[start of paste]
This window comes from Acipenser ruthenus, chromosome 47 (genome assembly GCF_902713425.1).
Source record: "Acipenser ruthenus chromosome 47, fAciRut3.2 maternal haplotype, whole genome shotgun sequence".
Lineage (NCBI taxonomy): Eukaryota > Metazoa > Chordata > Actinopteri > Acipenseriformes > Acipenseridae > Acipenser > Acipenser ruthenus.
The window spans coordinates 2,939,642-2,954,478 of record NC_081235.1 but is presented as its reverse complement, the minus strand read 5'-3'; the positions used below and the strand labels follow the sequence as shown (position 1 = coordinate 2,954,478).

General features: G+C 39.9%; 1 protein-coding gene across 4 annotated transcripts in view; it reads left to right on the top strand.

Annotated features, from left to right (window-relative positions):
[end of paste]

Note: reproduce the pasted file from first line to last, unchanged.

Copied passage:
This window comes from Acipenser ruthenus, chromosome 47 (genome assembly GCF_902713425.1).
Source record: "Acipenser ruthenus chromosome 47, fAciRut3.2 maternal haplotype, whole genome shotgun sequence".
Lineage (NCBI taxonomy): Eukaryota > Metazoa > Chordata > Actinopteri > Acipenseriformes > Acipenseridae > Acipenser > Acipenser ruthenus.
The window spans coordinates 2,939,642-2,954,478 of record NC_081235.1 but is presented as its reverse complement, the minus strand read 5'-3'; the positions used below and the strand labels follow the sequence as shown (position 1 = coordinate 2,954,478).

General features: G+C 39.9%; 1 protein-coding gene across 4 annotated transcripts in view; it reads left to right on the top strand.

Annotated features, from left to right (window-relative positions):